Lesson #30: Thinking like an entrepreneur
Hello and thanks in advance for reading Lessons in Engineering Leadership! If you’re new here, Lessons in Engineering Leadership is a weekly newsletter covering a variety of engineering leadership topics that can be read in under 5 minutes.
If you find value in these newsletters and would like to support this publication, you can become a paid subscriber.
I’m glad you’re here!
My Maven course on Engineering Leadership has launched! You can learn more and sign up here. The first cohort kicks off on February 20.
I’m raising $5,000 for St. Jude Children’s Research Hospital while training for my first marathon (2024 Bank of America Chicago Marathon in October). Support my fundraiser here.
Thinking like an entrepreneur
Before joining Spot AI nearly two years ago I was a full-time entrepreneur. I sold my first freelance project at 14, went full-time on my own in 2015, and continue to freelance on the side today. Entrepreneurial experience is a secret superpower as a leader, and here’s why: Thinking like an entrepreneur comes down to thinking about the business as a whole and not focusing solely on the tactical details that contribute towards a goal.
This means you have a solid understanding and balance of customer needs and how your team contributes solutions to meet those needs. You don’t get too into the weeds on one particular customer’s request. This is one of the biggest areas I see new engineers and engineering leaders falter—don’t become a service business when you’re a product business. Instead, entrepreneurs develop the ability to look at a problem more holistically/broadly than the exact request, and developing this task helps engineers build systems rather than one-time solutions. They keep asking “why” until they get to a broader problem statement that can apply to several customers.
I’ll give you an example of how this played out in my own work. Integrations are commonplace for security companies; you want to connect (as some examples) your access control system, sensors, or POS transactions with camera footage to get a holistic view of your systems. At the outset, we built out some of these integrations in-house as we explored opening our platform to third party systems.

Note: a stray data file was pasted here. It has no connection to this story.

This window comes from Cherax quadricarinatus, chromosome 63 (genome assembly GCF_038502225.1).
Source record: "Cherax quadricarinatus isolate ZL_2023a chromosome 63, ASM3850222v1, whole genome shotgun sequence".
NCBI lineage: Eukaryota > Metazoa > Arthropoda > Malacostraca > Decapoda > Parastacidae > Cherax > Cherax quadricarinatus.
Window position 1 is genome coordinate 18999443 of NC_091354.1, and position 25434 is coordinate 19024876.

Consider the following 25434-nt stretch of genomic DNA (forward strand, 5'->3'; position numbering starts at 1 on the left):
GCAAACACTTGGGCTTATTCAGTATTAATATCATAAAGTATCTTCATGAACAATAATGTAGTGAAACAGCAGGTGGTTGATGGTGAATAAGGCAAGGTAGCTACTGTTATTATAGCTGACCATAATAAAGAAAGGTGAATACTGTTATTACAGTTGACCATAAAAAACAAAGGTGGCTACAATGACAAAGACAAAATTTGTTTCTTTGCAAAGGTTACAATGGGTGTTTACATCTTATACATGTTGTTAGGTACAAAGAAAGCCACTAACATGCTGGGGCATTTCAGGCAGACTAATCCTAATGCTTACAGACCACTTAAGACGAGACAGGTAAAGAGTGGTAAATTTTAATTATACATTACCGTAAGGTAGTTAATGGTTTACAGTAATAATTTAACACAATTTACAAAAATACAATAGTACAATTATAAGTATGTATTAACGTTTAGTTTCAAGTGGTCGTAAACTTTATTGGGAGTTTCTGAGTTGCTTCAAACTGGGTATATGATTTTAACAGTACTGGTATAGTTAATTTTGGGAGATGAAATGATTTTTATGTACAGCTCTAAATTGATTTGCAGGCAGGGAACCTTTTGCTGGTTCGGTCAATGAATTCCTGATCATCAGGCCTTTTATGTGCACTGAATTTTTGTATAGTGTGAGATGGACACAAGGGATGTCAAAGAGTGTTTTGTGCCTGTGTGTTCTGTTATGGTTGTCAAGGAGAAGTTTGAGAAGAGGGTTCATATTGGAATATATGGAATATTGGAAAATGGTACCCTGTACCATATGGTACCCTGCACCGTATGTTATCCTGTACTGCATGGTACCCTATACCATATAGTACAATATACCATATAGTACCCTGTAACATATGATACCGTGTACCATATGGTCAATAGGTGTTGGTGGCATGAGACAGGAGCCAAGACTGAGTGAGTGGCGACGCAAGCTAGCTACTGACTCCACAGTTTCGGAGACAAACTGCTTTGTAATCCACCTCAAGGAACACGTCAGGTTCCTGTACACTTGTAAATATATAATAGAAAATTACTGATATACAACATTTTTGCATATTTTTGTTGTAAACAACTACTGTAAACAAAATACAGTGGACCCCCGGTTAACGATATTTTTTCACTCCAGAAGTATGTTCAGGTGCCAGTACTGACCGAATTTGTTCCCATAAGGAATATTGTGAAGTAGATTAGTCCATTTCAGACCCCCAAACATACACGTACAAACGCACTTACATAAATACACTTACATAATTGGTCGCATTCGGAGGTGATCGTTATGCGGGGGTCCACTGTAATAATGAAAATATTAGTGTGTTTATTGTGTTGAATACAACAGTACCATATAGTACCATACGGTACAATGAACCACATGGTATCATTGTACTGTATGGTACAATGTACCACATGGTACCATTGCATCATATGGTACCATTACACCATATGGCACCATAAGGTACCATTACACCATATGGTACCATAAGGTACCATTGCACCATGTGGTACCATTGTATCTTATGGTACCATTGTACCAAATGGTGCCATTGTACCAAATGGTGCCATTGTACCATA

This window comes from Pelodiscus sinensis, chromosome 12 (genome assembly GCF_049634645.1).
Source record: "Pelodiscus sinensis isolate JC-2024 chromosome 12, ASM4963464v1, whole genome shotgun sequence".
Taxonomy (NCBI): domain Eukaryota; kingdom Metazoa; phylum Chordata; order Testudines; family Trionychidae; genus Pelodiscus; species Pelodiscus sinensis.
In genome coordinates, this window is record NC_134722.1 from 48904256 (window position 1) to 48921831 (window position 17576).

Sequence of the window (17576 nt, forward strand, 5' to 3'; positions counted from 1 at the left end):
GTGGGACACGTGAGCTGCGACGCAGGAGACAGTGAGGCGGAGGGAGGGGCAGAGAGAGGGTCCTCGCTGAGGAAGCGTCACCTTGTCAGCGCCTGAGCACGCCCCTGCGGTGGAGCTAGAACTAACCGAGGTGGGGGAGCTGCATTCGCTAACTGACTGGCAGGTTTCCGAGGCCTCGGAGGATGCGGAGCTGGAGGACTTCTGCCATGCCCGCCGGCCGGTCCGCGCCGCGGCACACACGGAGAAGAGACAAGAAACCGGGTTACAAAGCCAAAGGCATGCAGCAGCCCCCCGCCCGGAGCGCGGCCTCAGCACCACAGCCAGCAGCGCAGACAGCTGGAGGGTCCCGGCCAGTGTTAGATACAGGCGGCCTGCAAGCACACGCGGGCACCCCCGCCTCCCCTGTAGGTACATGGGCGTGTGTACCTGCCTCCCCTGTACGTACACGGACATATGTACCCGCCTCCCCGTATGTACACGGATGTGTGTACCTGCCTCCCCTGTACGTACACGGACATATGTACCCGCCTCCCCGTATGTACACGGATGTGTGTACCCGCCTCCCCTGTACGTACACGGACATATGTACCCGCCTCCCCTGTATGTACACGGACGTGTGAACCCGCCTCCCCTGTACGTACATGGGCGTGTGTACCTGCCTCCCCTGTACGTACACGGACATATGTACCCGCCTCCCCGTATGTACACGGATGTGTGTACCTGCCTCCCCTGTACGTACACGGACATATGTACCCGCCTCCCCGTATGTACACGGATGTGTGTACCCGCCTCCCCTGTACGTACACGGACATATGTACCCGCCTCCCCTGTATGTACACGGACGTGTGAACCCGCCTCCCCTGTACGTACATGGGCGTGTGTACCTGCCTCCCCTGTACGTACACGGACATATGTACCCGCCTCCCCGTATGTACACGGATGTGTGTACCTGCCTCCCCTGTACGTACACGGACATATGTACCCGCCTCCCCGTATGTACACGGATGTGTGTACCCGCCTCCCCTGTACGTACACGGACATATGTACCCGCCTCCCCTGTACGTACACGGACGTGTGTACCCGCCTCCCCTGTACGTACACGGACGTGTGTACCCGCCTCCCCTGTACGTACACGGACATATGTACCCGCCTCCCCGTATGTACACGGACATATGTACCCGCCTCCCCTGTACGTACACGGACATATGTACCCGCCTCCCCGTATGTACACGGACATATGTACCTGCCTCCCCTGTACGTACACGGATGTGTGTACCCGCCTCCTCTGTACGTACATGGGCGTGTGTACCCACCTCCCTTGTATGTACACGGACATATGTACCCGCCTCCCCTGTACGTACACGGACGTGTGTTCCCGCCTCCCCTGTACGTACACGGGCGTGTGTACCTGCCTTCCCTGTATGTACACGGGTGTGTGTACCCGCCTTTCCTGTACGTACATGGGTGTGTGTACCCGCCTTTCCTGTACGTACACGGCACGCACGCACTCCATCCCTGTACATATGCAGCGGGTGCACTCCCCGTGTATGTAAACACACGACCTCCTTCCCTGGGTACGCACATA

Account exec came to me and asked if we’re going to build an integration with X access control system. The same day a different account exec asks me about Y system integration. The following week Z integration came up. As you can probably imagine, I don’t have the resources available to build each of these individual integrations, as it’s an N+1 problem. Instead of looking at each integration as an individual goal, I took a step back and asked how we can build all of these integrations without having to actually build each and every one of them.
The problem statement changes. It’s no longer “how can I build integrations X, Y, and Z?”—instead, we’re asking “how can I build a system to support building integrations X, Y, and Z, but also A, B, and C as well?” And that’s how Spot Connect was born. We ultimately built a feature that allows developers to build a custom integration to connect third party data sources with your camera footage.
Not only are we providing a way to solve customer pain points, but we’re proactively providing anyone the opportunity to build any integration they may dream of that we don’t currently know about. You can track a package through a facility by scanning a barcode. You can integrate with one of the thousand+ point of sale systems that exist and choose which data points are most important to you. You can solve the business problem of identifying costly productivity gaps, being notified of deviations from a normal transaction (e.g. scanning a steak as bananas), or ensuring your facility is properly set up for efficiency and safety. You can address all of these through building a system vs. tackling each individual problem head-on. And as an added bonus, your engineering team can focus on core business problems instead of chasing down every individual request.
Engineering leaders who think like entrepreneurs will greatly improve their team’s efficiency by thinking two steps ahead of the problem at hand. They understand the business needs and can craft a solution that meets the needs of a broader audience to deliver a high-quality product as fast as possible. This requires practice as we’re wired to problem-solve, but with intentionality, you’d be surprised how efficient your team can move when you’re solving the correct problems and getting out of the weeds.
What I’m reading
I obviously just read House of Flame and Shadow by Sarah J. Maas (Crescent City 3). I’ll get back to reading business books shortly.
Check out the full book list for recommendations and an ever-growing reading list.
Note: Links to books in this section are affiliate links to help support the purchase of the rest of my books :)
What I’m working on
Now that we’re officially in FY25Q1 (going to be a great year!) I’m putting finishing touches to my team’s OKRs and then moving onto the IT vision and Q1 OKRs. We’re also in our 2023 SOC2 Type II audit review period so that’s of course all-consuming. Deep breaths.
If this email was forwarded to you, be sure to subscribe to receive weekly emails in your inbox that can be read in under 5 minutes!